Congressional switchboard: (202) 224-3121 or use Resist.bot

Now go – get in good trouble. Let us know how you did in comments.

~ ~ ~

UPDATE-1 — 5:00 PM —

Looks like there may have been a breakthrough on a procedural basis:


Fingers crossed this works. Can’t be certain we have 50 senators supporting these two bills yet.

If your senators are Republicans or Independents, call them anyhow. All 100 senators swore the same oath.

~ ~ ~

UPDATE-2 — 1:00 P.M. 13-JAN-2022 —

Last evening Michael Li of the Brennan Center noted the two voting rights bills have been consolidated, which may make the “message between the Houses” procedure much easier.

This morning Democracy Docket’s Marc Elias noted a change adding anti-subversion wording:

So the new “Freedom to Vote: John R. Lewis Act” isn’t just a consolidation but an improved bill.

I need to confirm the improvement may get around that corrupt twit Sen. Marsha Blackburn’s block of three election security bills which were intended to prevent foreign interference and tampering with electronic voting machines over the internet. (By the way, racist Blackburn is up for re-election in 2025. Ditch her, Tennesseeans.)

The problem even with the procedural maneuvering remains Sen. DINO Sinema who has given a speech this morning which Sen. McConnell praised. That should tell you all you need to know.

Keep calling your senators including GOP senators. The ones who are more centrist like Murkowski in Alaska may be amenable — especially Murkowski given the percentage of voters in her state who are Native American.

The End Of Roe v. Wade

Is the title of this post alarmist? No, not really. That is effectively what the new Texas law has done, and has now been fulsomely endorsed by the Supreme Court, without even the courtesy of full briefing, oral argument and a merits decision. It was known this was coming when SCOTUS let this bunk take effect yesterday morning without action, it was just a question of what the backroom dynamics were in that regard. Now we know.

Here is the “decision”. As anti-climatic as it is, it is important. This is decision on a law, and the words count.

It is madness upon not just in Texas, but the entire country. These earth shattering decisions used to come only after full briefing and argument. No longer, now the shadow path is supreme.

Agree with Mark Joseph Stern in Slate when he says this:

At midnight on Wednesday, in an unsigned, 5–4 decision, the Supreme Court effectively overturned Roe v. Wade. The five most conservative Republican-appointed justices refused to block Texas’ abortion ban, which allows anyone to sue any individual who “aids or abets” an abortion after six weeks, when the vast majority occur. There is no exception for rape or incest. The decision renders almost all abortions in Texas illegal for the first time since 1973. Although the majority did not say these words exactly, the upshot of Wednesday’s decision is undeniable: The Supreme Court has abandoned the constitutional right to abortion. Roe is no longer good law.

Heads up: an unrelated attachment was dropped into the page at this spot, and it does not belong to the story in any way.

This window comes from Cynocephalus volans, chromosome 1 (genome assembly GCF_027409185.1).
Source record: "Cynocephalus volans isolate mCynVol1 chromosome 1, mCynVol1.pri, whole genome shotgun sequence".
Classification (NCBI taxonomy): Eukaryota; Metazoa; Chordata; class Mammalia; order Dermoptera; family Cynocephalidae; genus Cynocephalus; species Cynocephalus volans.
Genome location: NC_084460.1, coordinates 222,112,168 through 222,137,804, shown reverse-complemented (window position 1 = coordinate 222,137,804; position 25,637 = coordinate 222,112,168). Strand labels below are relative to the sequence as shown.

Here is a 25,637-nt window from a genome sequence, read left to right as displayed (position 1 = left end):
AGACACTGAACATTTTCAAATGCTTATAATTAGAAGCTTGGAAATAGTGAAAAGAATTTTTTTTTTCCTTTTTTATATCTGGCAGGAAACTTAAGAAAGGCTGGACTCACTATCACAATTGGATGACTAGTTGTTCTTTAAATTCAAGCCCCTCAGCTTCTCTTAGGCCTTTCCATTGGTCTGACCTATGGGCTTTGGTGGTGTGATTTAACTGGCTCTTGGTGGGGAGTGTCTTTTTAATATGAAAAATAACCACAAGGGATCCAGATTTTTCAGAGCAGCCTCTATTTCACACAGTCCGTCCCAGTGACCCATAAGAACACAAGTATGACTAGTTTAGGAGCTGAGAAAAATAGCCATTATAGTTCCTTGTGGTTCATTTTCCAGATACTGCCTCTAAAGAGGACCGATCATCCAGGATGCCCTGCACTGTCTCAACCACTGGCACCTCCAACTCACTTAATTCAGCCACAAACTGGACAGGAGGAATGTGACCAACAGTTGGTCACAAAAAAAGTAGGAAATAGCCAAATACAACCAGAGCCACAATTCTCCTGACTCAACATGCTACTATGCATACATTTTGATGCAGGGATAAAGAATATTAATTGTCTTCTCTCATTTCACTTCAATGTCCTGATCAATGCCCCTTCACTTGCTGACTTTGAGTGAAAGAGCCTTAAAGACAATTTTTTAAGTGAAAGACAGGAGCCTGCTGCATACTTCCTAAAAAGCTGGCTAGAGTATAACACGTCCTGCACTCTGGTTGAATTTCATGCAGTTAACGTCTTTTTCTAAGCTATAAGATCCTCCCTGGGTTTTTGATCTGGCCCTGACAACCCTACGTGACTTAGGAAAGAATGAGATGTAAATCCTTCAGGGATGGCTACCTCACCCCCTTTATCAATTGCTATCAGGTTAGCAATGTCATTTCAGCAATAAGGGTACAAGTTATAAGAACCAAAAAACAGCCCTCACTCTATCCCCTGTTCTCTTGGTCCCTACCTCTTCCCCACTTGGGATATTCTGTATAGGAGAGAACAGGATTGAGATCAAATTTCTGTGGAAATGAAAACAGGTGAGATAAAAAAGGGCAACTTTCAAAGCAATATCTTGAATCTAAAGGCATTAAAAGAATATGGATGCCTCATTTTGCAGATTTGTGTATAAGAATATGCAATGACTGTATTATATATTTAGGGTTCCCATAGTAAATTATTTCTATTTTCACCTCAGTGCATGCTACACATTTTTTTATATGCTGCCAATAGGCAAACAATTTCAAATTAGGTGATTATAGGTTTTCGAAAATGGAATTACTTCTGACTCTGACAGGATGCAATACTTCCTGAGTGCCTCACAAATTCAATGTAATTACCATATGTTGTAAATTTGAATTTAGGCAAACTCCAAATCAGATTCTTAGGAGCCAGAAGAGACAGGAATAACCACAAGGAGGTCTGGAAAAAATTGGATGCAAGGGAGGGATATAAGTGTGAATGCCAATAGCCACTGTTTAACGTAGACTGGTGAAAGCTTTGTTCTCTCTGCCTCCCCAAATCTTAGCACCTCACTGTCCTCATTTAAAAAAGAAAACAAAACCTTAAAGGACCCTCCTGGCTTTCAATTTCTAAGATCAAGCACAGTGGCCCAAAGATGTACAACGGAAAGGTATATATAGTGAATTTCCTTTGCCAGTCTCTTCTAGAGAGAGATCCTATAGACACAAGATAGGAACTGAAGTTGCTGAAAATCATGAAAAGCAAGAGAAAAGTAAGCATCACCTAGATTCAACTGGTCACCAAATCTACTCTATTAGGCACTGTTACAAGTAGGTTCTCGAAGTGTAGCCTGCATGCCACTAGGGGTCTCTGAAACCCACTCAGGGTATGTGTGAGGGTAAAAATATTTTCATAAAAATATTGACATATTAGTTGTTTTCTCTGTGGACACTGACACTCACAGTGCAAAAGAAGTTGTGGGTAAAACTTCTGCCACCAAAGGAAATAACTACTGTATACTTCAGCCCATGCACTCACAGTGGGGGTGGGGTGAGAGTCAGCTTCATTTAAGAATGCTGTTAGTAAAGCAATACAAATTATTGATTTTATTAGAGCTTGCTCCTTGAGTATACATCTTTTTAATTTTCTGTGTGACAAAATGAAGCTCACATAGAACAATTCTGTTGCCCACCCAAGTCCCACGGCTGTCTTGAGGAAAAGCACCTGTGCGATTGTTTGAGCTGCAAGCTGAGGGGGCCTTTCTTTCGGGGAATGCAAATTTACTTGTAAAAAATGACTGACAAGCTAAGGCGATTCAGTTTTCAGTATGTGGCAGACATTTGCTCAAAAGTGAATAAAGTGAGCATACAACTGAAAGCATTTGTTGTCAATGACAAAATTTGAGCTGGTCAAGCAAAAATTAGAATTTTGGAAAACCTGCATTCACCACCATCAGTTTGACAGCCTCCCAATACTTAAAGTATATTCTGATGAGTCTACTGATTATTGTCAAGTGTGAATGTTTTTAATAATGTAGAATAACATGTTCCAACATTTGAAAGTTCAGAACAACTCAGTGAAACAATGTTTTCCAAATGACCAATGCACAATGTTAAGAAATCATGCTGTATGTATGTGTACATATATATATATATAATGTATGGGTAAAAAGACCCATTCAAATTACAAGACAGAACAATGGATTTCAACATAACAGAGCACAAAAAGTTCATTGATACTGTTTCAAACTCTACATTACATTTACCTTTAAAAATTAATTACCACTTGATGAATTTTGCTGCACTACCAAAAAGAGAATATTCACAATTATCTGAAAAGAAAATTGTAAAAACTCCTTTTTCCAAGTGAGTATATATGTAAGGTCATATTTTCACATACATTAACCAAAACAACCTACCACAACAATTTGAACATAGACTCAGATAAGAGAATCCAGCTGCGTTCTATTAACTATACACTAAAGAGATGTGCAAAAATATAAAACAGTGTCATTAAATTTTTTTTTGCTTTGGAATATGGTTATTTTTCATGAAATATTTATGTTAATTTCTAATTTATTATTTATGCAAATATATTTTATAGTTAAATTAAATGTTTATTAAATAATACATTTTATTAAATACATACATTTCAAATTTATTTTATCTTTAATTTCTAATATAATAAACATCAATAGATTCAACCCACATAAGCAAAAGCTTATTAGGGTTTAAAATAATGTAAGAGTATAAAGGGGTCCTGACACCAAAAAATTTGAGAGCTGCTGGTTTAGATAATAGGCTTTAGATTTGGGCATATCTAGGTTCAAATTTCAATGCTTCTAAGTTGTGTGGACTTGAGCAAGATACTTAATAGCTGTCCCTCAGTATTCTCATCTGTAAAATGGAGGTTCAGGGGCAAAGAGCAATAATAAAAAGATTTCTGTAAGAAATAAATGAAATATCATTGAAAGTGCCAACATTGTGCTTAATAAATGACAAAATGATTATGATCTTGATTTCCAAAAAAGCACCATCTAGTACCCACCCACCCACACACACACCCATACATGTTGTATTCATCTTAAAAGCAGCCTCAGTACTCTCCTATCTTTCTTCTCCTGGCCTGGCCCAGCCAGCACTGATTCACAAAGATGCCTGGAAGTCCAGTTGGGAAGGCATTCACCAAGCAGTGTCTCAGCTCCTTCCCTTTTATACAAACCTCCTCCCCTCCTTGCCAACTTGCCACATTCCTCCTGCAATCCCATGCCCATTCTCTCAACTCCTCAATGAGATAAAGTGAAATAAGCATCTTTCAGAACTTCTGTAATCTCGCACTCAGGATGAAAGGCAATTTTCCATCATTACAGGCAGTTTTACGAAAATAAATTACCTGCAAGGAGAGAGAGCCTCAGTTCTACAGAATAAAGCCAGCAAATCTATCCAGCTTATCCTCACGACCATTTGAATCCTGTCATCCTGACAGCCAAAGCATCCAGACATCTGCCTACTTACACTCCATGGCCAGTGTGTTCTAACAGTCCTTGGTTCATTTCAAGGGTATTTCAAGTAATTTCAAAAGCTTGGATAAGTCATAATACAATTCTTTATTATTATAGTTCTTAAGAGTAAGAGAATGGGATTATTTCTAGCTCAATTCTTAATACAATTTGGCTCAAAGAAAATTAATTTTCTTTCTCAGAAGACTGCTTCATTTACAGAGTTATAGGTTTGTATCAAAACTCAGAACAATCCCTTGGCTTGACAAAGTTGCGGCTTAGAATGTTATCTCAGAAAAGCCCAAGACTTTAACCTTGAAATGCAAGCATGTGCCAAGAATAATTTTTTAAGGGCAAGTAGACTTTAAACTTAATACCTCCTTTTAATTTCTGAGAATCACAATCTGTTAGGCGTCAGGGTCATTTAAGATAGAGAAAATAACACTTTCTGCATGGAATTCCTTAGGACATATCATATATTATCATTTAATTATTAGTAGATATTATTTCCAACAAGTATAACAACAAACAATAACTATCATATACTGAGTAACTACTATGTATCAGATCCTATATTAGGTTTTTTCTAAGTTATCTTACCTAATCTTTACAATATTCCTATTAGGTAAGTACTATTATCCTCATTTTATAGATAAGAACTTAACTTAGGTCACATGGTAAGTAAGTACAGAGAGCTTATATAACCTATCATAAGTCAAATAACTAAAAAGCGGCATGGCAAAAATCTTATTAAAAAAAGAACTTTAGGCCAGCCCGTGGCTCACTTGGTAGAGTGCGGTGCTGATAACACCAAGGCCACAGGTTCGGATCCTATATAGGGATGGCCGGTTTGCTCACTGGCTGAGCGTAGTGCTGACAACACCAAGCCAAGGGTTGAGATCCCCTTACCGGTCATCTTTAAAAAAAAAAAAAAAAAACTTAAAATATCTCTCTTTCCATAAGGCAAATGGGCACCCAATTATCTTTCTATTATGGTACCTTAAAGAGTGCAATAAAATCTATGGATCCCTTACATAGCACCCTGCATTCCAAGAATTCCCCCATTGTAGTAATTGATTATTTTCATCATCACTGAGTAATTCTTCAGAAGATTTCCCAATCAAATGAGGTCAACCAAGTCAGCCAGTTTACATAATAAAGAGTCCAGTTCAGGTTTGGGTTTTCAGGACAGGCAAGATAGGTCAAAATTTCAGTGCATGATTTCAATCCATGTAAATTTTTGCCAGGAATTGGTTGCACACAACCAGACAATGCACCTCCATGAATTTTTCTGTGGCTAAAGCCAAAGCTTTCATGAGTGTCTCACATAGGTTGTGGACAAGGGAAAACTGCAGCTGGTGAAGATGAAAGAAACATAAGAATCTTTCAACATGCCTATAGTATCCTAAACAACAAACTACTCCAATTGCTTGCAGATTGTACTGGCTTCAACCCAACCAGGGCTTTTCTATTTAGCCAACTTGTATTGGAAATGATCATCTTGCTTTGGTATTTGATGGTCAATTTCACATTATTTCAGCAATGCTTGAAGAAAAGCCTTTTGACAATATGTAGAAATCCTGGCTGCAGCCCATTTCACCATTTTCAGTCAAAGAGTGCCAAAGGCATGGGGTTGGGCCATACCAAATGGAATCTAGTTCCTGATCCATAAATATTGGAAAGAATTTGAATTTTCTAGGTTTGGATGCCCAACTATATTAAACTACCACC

Texas’ ban, known as SB 8, constitutes a uniquely insidious workaround to Roe. It outlaws abortion after six weeks, but does not call on state officials to enforce its restrictions.
Instead, as Justice Sonia Sotomayor wrote in dissent, the law “deputized the state’s citizens as bounty hunters, offering them cash prizes for civilly prosecuting their neighbors’ medical procedures.” Random strangers can sue any “abettor” to an abortion anywhere in Texas and collect a minimum of $10,000, plus attorneys’ fees. The act’s language is incredibly broad, encompassing any friend, family member, clergy member, or counselor who facilitates the abortion in any way. Every employee of an abortion clinic, from front-desk staff to doctors, is liable as well. And when an individual successfully sues an abortion provider, the court must permanently shut it down.

What other questions does this action, really inaction, by SCOTUS generate? A lot. Peterr asked this elsewhere:

Next up, perhaps, in the Texas legislature, now that SCOTUS has affirmed (5-4) their new approach to enforcement of state laws . . .

Texas declares that black and hispanic people shall not be allowed to vote, and delegates enforcement to any citizen, allowing them to sue for at least $10,000 if they can prove a black or hispanic person voted.

Texas declares that marriage is reserved to one man and one woman, and delegates enforcement to any citizen, allowing them to sue any same-sex couple who presents themselves in any form or fashion as “married” for at least $25,000 . . .

etc. etc. etc.

Again, not hyperbole. For now though, it is crystal clear that Roe is gone. There will be different laws in different states, at best. That is it.

What happens when states like Texas/their citizen plaintiffs start trying to enforce their craven law as to conduct occurring in other states? I don’t know, but that is the next horizon.

At any rate, this is going to be a problem for a very long time. If SCOTUS will do this though, given their clear previous precedent contrary to today’s order, means you can kiss voting rights cases goodbye.

It is a not so brave, nor honorable, new Supreme Court world.

Derek Chauvin Verdict

height=It is in, we just do not know it yet. OJ aside, a verdict coming this soon is often, if not usually, a tell.

Honestly, I think the way the trial judge, Peter Cahill has been an absolute embarrassment to due process and fundamental fairness. The amount of appealable error (that does NOT mean successful appealable error) Cahill has injectect is deplorable and nuts. That guy should not be sitting on any important criminal trial bench.